Lucy Lum Chai See joined the University of Malaya, Department of Paediatrics in 1990. Assigned to the paediatric acute care ward, she recognised the need of acutely ill children and set to look after them even though resources were meagre, the resistance to expansion stiff and the doctors and nurses lacking in knowledge and skills. Pioneers of Paediatric Advanced Life Support (PALS) were invited to Malaysia to begin PALS training. Over the next four years, Lucy and colleagues contributed to twenty-five consecutive training courses for >800 doctors and nurses in 12 of 13 states.
Her enthusiasm and perseverance saw her refining the management of severe dengue in children and other critical conditions. She underwent clinical-fellowship training in paediatric intensive care in The Hospital for Sick Children, in 1996. The Toronto and the North American experience shaped Lucy’s physiological approach to mechanical ventilation of healthy and sick lungs. She later became the first Malaysian to complete the Paediatric examination for the European Diploma in Intensive Care.
Back in Malaysia, the P1 Acute Care Ward was hit by a shortage of funding and support. Despite of the limited resources, the unit played a key role in defining the pathophysiology of EV71 outbreak which caused many deaths in 1997.
In 2001 the Hospital allowed a charity fund to be established. Soon after The Star highlighted the PICU work, generous support poured in through individual, public and corporate donations. Then UMMC eventually acknowledged the work and formed the Paediatric Intensive Care Unit. For the first time the PICU received a stronger allocation of nurses and budget needed to ensure the smooth delivery of intensive care for children.
Humanitarian medicine should not be a casualty of technology. Lucy is very much a hands-on bedside doctor. Her clinical rounds are characterised by both an incisive analysis of history, physical examinations and investigations as well as standing back to view the “Google map”. Doctors and nurses are trained not just to treat the disease, but to treat the patient as a human being connected to families and societies.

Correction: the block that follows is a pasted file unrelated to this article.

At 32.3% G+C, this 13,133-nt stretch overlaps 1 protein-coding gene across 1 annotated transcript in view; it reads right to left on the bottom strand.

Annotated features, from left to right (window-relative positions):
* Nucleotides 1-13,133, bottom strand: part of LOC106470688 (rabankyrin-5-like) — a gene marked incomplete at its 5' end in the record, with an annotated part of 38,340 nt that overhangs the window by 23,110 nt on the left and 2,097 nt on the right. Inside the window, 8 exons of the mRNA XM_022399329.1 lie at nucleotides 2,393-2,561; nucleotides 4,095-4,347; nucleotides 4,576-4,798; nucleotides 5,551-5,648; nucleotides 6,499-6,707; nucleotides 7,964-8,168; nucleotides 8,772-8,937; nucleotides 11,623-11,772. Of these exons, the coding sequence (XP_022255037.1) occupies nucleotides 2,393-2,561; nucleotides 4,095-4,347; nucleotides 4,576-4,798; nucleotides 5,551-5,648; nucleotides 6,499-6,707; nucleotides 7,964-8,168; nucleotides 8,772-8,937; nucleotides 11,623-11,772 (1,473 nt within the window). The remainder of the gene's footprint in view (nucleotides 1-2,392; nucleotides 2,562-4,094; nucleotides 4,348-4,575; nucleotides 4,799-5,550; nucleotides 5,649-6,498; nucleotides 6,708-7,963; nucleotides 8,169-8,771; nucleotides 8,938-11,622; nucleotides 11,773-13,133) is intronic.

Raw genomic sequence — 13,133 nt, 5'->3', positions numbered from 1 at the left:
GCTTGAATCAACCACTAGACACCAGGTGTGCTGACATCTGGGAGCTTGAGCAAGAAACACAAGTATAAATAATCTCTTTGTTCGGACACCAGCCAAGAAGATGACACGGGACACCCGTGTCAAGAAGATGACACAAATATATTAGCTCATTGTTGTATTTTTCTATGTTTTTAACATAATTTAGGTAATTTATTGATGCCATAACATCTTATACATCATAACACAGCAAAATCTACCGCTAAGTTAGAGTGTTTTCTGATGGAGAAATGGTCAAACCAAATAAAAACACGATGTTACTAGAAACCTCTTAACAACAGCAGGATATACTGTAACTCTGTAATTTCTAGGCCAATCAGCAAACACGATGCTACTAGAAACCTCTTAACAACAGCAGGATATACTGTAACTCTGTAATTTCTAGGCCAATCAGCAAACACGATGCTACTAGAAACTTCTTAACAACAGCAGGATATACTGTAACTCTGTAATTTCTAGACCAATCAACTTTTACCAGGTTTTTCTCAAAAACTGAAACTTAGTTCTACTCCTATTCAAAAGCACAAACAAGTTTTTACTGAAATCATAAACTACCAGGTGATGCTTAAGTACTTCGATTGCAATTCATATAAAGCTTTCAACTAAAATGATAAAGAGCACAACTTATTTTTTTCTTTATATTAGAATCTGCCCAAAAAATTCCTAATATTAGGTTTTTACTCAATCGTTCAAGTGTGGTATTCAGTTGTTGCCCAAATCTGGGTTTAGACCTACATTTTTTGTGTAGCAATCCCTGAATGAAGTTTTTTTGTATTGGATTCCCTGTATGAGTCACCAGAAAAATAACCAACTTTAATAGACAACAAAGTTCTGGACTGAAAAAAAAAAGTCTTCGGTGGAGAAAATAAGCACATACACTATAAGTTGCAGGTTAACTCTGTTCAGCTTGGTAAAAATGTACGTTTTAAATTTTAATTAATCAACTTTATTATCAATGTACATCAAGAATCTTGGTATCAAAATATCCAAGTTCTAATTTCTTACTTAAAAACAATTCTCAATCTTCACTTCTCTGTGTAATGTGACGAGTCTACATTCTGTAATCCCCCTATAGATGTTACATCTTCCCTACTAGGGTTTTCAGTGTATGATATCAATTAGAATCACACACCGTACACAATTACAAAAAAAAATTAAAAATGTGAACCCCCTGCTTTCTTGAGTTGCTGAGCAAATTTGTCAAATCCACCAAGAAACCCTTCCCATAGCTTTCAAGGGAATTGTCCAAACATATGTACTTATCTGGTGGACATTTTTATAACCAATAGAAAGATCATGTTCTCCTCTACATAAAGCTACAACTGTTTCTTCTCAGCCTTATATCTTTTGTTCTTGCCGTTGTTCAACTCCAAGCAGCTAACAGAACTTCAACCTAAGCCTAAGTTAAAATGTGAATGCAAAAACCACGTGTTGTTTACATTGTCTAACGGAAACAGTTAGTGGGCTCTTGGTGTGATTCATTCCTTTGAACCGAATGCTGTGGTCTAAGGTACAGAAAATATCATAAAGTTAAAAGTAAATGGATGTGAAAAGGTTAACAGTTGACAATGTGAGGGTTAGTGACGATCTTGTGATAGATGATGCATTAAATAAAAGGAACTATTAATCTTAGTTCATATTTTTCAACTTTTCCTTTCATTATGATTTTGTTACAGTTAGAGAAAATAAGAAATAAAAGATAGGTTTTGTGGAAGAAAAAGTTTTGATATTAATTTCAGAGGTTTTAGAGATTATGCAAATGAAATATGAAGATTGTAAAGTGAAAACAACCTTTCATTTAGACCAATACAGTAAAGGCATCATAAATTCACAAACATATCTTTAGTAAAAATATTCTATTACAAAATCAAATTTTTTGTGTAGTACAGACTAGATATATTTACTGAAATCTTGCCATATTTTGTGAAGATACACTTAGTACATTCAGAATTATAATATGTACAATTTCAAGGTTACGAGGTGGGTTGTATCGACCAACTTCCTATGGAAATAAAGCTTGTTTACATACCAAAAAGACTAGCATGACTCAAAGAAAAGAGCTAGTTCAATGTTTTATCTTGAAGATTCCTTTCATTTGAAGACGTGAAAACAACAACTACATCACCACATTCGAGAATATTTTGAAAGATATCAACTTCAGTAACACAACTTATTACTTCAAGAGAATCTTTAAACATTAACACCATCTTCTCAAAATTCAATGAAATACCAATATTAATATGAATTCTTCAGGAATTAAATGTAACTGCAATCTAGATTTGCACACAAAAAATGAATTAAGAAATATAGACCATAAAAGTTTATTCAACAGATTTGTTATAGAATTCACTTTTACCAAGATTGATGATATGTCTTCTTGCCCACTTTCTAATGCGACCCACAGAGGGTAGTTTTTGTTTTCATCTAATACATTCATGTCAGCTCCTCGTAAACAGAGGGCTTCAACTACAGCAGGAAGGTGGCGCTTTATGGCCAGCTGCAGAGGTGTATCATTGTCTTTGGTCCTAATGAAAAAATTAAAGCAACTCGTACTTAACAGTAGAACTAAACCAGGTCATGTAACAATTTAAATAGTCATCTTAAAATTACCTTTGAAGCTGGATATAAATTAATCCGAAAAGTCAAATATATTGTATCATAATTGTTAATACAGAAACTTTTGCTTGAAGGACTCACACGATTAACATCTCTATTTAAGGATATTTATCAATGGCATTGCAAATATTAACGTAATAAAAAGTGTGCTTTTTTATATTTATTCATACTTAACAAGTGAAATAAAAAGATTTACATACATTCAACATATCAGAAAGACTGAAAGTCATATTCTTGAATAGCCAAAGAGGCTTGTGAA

Her clinical expertise was sought after by WHO, and regional offices in the Western-Pacific Region where she has been to China, Laos, the Solomon Islands and Africa. She was invited by WHO/TDR to be the lead author of the handbook on clinical case management of dengue and by WPRO to design a training curriculum of dengue management. She was credited for bringing calm to a chaotic situation in the Solomon Islands, a poor nation of islands in the middle of the Pacific. Re-training doctors in basic clinical techniques which identify the high risk patients was her legacy.
She has managed to unify the various clinical departments in UMMC to work together so that dengue patients do not fall between the cracks. She collaborated with the various hospitals in Ministry of Health and WHO, Geneva, Oxford University, Brandeis University, and other universities in Singapore, SEAsia, Latin America and European Union. In the field of paediatric intensive care, she collaborates with colleagues in North America and around the world in pediatric sepsis, congenital diaphragmatic hernia and neonatal hypoxic ischemic encephalopathy.
Compassion has to be the driving force behind the otherwise just another slogan, “First, do no harm”. Through her inspirational leadership, the PICU which used to record high rates of nosocomial infections has been transformed into one with high rates of hand hygiene and low rates of infection. Yet, the work is not finished; her KPI (key performance index) for her staff is zero blood stream infection. Indeed this is possible.